Preview Saturday 4 June 7pm
Exhibition continues until 16 July
Gallery open Wednesday – Saturday 11am – 9pm
Online artist Talk: Wednesday 13th July, 7pm
Susan Absolon | David Ainley | Iain Andrews | Amanda Ansell | Karl Bielik | Claudia Böse | Day Bowman | Julian Brown | Marco Cali | Ruth Calland | Jules Clarke | Deb Covell | Lucy Cox | Gordon Dalton | Pen Dalton | Lisa Denyer | Natalie Dowse | Nathan Eastwood | Geraint Evans | Susan Gunn | Alex Hanna | Suzanne Holtom | Marguerite Horner | Barbara Howey | Phil Illingworth | Linda Ingham | Rachel Lancaster | Bryan Lavelle | Andrew Litten | Paula MacArthur | David Manley | Enzo Marra | Nicholas Middleton | Paul Newman | Stephen Newton | Joe Packer | Stephen Palmer | Ruth Philo | Alison Pilkington | Narbi Price | Freya Purdue | James Quin | Katherine Russell | David Sullivan | Harvey Taylor | Molly Thomson | Ehryn Torrell | Judith Tucker | Casper White | Joanna Whittle | Sean Williams
We are delighted to announce that Vitalistic Fantasies is finally coming to Elysium Gallery Swansea.
An expanded version of the exhibition originally planned for 2020 BEEP Painting Biennial will open on 4 June with works by painters from the artist led group Contemporary British Painting.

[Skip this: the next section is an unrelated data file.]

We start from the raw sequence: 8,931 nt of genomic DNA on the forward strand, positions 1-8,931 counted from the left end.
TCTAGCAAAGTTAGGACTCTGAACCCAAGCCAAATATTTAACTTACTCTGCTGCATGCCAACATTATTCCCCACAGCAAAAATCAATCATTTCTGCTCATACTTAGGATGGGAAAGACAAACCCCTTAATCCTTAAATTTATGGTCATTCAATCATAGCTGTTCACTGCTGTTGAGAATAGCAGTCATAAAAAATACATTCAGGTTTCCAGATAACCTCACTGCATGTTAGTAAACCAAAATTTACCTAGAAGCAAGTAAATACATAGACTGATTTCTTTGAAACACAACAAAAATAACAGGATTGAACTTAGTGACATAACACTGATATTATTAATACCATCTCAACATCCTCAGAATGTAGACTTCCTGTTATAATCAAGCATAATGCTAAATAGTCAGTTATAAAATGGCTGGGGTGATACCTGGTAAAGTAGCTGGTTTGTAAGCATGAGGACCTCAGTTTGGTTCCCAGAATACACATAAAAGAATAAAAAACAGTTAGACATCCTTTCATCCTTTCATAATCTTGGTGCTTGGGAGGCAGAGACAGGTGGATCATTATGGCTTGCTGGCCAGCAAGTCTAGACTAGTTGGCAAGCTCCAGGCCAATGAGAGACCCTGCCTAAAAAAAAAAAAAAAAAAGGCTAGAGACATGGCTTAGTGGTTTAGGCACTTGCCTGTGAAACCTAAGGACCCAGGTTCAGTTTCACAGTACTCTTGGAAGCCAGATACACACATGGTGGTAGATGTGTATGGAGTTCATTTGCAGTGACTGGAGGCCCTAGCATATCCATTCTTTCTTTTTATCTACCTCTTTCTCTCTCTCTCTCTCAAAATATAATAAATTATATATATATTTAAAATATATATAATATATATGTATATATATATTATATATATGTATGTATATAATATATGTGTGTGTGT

The title of this exhibition is taken from the introduction of Isabelle Graw’s 2018 book, The Love of Painting in which she argues that aliveness of paintings is created not only through the specific ways in which painters personalise their paintings through the traces of activity on the resulting work, but also through the projections of the viewer onto the painting.
She writes: “One key reason I call these fantasies “vitalistic” is because they imaginatively assume qualities of living beings such as subjectivity, liveliness, and animation for dead material. In a vitalistic fantasy, human attributes – like self-command, will, and energy – are projected onto lifeless material”.
The resulting record of the painter’s activity, however energetic or quiet, is suggestive of the artist themselves, the viewer is compelled to project an imagined personality onto the work.
When describing their working process painters often talk about paintings ‘painting themselves’ or ‘leading the way’ in the same way that novelists describe their characters as writing their own narrative. As a work develops its personality evolves and the painter intuitively follows.
Members of Contemporary British Painting come together at The Cello Factory in an attempt to bring a visual conversation to Graw’s ideas and consider how her argument resonates within their own individual practices. These painters present us with images onto which we project ourselves, they are storytellers, colourists, mark makers, fantasists and so are we.
An online catalogue with an essay by Dr. Catrin Webster will accompany the show.